Conditions of release; person arrested for felony released to pretrial services agency if indigent. (HB728)

Introduced By

Del. Dave Albo (R-Springfield) with support from co-patrons Del. Tag Greason (R-Potomac Falls), Del. Sal Iaquinto (R-Virginia Beach), Del. Brenda Pogge (R-Williamsburg), Del. Mark Sickles (D-Alexandria), and Del. Ron Villanueva (R-Virginia Beach)


Passed Committee
Passed House
Passed Senate
Signed by Governor
Became Law


Conditions of release without bond.  Provides that no person arrested for a felony who has previously been convicted of a felony, or who is presently on bond for an unrelated arrest in any jurisdiction, or who is on probation or parole, may be released to a pretrial services agency in lieu of posting a secure bond unless he is determined by a court to be indigent. Read the Bill »


Bill Has Failed


01/12/2010Prefiled and ordered printed; offered 01/13/10 10103748D
01/12/2010Referred to Committee for Courts of Justice
01/19/2010Assigned Courts sub: Criminal
01/25/2010Subcommittee recommends reporting (5-Y 2-N)
01/27/2010Reported from Courts of Justice with amendments (13-Y 9-N) (see vote tally)
01/27/2010Referred to Committee on Appropriations
02/02/2010Assigned App. sub: Public Safety
02/08/2010Impact statement from DPB (HB728)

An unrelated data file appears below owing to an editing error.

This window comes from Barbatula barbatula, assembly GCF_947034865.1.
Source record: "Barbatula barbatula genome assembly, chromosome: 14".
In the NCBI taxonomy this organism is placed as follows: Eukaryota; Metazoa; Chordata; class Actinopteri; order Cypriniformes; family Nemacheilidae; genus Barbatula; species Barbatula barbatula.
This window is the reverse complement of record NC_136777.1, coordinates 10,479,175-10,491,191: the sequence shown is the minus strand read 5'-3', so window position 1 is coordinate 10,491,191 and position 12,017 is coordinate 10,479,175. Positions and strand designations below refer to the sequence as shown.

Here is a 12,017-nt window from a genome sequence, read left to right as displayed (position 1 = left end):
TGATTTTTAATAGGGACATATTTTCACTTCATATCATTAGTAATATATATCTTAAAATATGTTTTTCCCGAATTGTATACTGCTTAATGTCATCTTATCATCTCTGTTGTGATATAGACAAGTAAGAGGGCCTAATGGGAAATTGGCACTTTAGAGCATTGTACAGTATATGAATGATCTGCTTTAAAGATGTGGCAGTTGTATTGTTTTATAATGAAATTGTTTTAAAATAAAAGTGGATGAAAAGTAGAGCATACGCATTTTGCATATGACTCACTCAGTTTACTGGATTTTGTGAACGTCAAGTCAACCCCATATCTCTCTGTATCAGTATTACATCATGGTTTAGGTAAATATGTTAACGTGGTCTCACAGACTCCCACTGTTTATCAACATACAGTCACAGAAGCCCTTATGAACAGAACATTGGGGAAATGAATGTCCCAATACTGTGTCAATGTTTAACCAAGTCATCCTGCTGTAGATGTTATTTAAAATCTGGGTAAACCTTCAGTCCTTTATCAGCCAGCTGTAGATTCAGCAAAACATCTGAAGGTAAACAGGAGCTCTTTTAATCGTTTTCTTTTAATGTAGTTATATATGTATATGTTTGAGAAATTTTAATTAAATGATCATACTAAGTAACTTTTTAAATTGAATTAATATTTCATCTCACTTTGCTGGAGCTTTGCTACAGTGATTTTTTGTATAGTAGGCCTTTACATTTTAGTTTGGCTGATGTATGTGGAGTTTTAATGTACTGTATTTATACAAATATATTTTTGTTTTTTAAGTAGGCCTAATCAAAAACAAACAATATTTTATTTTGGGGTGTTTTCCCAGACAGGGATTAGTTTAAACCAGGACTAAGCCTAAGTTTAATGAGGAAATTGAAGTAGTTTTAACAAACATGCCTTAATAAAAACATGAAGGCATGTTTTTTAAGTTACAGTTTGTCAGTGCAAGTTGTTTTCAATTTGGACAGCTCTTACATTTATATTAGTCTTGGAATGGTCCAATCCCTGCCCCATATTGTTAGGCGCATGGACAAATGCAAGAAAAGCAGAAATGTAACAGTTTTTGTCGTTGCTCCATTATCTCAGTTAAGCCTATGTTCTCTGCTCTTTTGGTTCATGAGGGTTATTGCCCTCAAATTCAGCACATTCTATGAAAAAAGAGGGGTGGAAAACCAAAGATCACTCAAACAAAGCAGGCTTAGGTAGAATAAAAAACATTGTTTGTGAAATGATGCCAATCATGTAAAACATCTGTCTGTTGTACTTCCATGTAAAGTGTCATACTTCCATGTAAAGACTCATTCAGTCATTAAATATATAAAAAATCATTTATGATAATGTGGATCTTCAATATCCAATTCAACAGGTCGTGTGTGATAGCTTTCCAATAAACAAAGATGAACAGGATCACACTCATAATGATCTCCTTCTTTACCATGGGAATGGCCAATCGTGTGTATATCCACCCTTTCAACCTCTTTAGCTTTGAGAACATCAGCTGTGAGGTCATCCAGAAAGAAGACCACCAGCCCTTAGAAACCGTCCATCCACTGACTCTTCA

02/10/2010Subcommittee recommends reporting (7-Y 0-N)
02/12/2010Reported from Appropriations (17-Y 4-N) (see vote tally)
02/14/2010Read first time
02/15/2010Read second time
02/15/2010Committee amendments agreed to
02/15/2010Engrossed by House as amended HB728E
02/15/2010Printed as engrossed 10103748D-E
02/16/2010Read third time and passed House (63-Y 36-N)
02/16/2010VOTE: --- PASSAGE (63-Y 36-N) (see vote tally)
02/17/2010Constitutional reading dispensed
02/17/2010Referred to Committee for Courts of Justice
03/08/2010Left in Courts of Justice


This bill was discussed on the floor of the General Assembly. Below is all of the video that we have of that discussion, 1 clip in all, totaling 2 minutes.


ann elliott writes:

1950 code of va. alreadys states that a person previously convicted of a felony is required to have a secured bond. this law has been ignored by judges and magistrates in favor of pre-trial release and personal recognance release.


This bill passage will insure fair and equitable jail release standards vs. wholesale release. Simply put..those that can can afford to post bail will be required to do so, and those that cannot after judicial financial review and are determined indigent. This bill passage will not preclude or in any way supplant or impeed a judicial officers regular/normal bail determination factors

Editor’s Pick
Lloyd Snook writes:

The only problem that this bill addresses is the concern that bail bondsmen don't get to collect enough premiums.

Where there are pretrial services offices -- which covers most, but not all populous areas of the state -- judges have been using them in an effort to keep control of offenders pre-trial without having to require those offenders to stay in jail pre-trial.

When you keep people in jail pre-trial, you have some serious problems:

1. Pre-trial jail time is paid for by the city or county; post-trial jail time on a felony is paid for by the state.

2. There is very little pre-trial work release available in this state, so most people being kept in jail are just sitting there. They are the lowest folks on the totem pole for programs, so they have nothing to do. After they have been sentenced they can get work release, they move up the list for drug abuse and anger management programs, etc.